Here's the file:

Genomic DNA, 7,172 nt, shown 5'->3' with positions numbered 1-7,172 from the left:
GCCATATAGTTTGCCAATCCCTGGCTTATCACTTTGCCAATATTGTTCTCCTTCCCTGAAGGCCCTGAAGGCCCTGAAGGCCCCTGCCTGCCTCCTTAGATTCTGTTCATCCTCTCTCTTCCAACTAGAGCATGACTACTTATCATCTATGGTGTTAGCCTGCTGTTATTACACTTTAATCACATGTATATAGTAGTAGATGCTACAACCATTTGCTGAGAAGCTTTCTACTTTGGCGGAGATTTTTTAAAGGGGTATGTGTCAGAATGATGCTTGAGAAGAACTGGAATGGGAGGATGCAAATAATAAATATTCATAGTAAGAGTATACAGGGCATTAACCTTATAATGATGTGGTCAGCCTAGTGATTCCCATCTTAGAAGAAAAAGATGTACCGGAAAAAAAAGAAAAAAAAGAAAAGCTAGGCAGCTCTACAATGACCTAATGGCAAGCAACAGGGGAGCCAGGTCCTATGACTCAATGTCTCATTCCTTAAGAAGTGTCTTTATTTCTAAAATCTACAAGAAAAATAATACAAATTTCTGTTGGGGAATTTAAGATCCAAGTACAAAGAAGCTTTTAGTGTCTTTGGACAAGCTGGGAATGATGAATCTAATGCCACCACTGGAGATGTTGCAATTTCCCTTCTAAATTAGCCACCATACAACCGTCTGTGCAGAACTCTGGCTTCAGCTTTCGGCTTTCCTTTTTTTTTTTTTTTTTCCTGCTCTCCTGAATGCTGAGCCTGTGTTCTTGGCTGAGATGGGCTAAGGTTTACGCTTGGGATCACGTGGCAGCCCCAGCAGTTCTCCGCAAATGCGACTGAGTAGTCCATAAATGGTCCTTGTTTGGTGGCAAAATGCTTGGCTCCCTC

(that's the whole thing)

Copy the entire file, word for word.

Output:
Genomic DNA, 7,172 nt, shown 5'->3' with positions numbered 1-7,172 from the left:
GCCATATAGTTTGCCAATCCCTGGCTTATCACTTTGCCAATATTGTTCTCCTTCCCTGAAGGCCCTGAAGGCCCTGAAGGCCCCTGCCTGCCTCCTTAGATTCTGTTCATCCTCTCTCTTCCAACTAGAGCATGACTACTTATCATCTATGGTGTTAGCCTGCTGTTATTACACTTTAATCACATGTATATAGTAGTAGATGCTACAACCATTTGCTGAGAAGCTTTCTACTTTGGCGGAGATTTTTTAAAGGGGTATGTGTCAGAATGATGCTTGAGAAGAACTGGAATGGGAGGATGCAAATAATAAATATTCATAGTAAGAGTATACAGGGCATTAACCTTATAATGATGTGGTCAGCCTAGTGATTCCCATCTTAGAAGAAAAAGATGTACCGGAAAAAAAAGAAAAAAAAGAAAAGCTAGGCAGCTCTACAATGACCTAATGGCAAGCAACAGGGGAGCCAGGTCCTATGACTCAATGTCTCATTCCTTAAGAAGTGTCTTTATTTCTAAAATCTACAAGAAAAATAATACAAATTTCTGTTGGGGAATTTAAGATCCAAGTACAAAGAAGCTTTTAGTGTCTTTGGACAAGCTGGGAATGATGAATCTAATGCCACCACTGGAGATGTTGCAATTTCCCTTCTAAATTAGCCACCATACAACCGTCTGTGCAGAACTCTGGCTTCAGCTTTCGGCTTTCCTTTTTTTTTTTTTTTTTCCTGCTCTCCTGAATGCTGAGCCTGTGTTCTTGGCTGAGATGGGCTAAGGTTTACGCTTGGGATCACGTGGCAGCCCCAGCAGTTCTCCGCAAATGCGACTGAGTAGTCCATAAATGGTCCTTGTTTGGTGGCAAAATGCTTGGCTCCCTC